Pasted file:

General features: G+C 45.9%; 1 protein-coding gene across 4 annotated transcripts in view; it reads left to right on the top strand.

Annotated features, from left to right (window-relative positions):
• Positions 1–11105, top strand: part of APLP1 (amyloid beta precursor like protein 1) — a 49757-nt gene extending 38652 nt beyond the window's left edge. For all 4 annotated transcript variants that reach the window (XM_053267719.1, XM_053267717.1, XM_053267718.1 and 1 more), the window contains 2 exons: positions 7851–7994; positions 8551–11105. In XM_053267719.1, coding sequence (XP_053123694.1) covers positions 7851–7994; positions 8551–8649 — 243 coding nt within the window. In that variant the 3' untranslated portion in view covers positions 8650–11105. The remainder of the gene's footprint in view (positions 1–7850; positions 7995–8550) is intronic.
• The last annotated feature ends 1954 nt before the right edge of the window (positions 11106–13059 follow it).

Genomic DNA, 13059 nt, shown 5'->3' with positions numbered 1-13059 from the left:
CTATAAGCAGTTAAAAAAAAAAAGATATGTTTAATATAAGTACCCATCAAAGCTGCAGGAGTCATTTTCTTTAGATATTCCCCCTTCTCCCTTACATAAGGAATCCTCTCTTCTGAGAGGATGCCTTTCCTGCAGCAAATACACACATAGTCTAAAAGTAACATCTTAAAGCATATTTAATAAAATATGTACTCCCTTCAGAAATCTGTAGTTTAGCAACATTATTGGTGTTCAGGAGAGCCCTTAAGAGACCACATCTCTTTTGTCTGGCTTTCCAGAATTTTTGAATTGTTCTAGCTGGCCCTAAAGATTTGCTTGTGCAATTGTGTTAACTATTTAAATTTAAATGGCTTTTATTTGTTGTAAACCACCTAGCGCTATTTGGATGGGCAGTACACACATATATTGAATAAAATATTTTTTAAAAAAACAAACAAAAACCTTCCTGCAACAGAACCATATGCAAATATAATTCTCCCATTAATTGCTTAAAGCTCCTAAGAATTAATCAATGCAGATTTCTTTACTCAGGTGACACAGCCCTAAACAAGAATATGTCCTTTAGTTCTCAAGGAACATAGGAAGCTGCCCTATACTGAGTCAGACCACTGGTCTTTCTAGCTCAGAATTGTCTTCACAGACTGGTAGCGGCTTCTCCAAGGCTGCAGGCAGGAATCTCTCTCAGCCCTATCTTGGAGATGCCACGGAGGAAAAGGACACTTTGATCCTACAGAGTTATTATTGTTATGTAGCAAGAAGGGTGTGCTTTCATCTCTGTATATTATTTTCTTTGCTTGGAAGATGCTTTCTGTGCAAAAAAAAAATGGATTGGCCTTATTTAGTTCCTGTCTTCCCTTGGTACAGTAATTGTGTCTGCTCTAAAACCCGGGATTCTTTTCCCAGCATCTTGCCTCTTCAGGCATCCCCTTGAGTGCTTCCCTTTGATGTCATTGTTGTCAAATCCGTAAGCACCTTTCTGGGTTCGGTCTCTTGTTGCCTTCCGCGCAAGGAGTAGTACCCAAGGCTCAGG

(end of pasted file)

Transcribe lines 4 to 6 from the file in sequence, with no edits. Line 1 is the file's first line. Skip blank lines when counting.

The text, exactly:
• The last annotated feature ends 1954 nt before the right edge of the window (positions 11106–13059 follow it).

Genomic DNA, 13059 nt, shown 5'->3' with positions numbered 1-13059 from the left:
CTATAAGCAGTTAAAAAAAAAAAGATATGTTTAATATAAGTACCCATCAAAGCTGCAGGAGTCATTTTCTTTAGATATTCCCCCTTCTCCCTTACATAAGGAATCCTCTCTTCTGAGAGGATGCCTTTCCTGCAGCAAATACACACATAGTCTAAAAGTAACATCTTAAAGCATATTTAATAAAATATGTACTCCCTTCAGAAATCTGTAGTTTAGCAACATTATTGGTGTTCAGGAGAGCCCTTAAGAGACCACATCTCTTTTGTCTGGCTTTCCAGAATTTTTGAATTGTTCTAGCTGGCCCTAAAGATTTGCTTGTGCAATTGTGTTAACTATTTAAATTTAAATGGCTTTTATTTGTTGTAAACCACCTAGCGCTATTTGGATGGGCAGTACACACATATATTGAATAAAATATTTTTTAAAAAAACAAACAAAAACCTTCCTGCAACAGAACCATATGCAAATATAATTCTCCCATTAATTGCTTAAAGCTCCTAAGAATTAATCAATGCAGATTTCTTTACTCAGGTGACACAGCCCTAAACAAGAATATGTCCTTTAGTTCTCAAGGAACATAGGAAGCTGCCCTATACTGAGTCAGACCACTGGTCTTTCTAGCTCAGAATTGTCTTCACAGACTGGTAGCGGCTTCTCCAAGGCTGCAGGCAGGAATCTCTCTCAGCCCTATCTTGGAGATGCCACGGAGGAAAAGGACACTTTGATCCTACAGAGTTATTATTGTTATGTAGCAAGAAGGGTGTGCTTTCATCTCTGTATATTATTTTCTTTGCTTGGAAGATGCTTTCTGTGCAAAAAAAAAATGGATTGGCCTTATTTAGTTCCTGTCTTCCCTTGGTACAGTAATTGTGTCTGCTCTAAAACCCGGGATTCTTTTCCCAGCATCTTGCCTCTTCAGGCATCCCCTTGAGTGCTTCCCTTTGATGTCATTGTTGTCAAATCCGTAAGCACCTTTCTGGGTTCGGTCTCTTGTTGCCTTCCGCGCAAGGAGTAGTACCCAAGGCTCAGG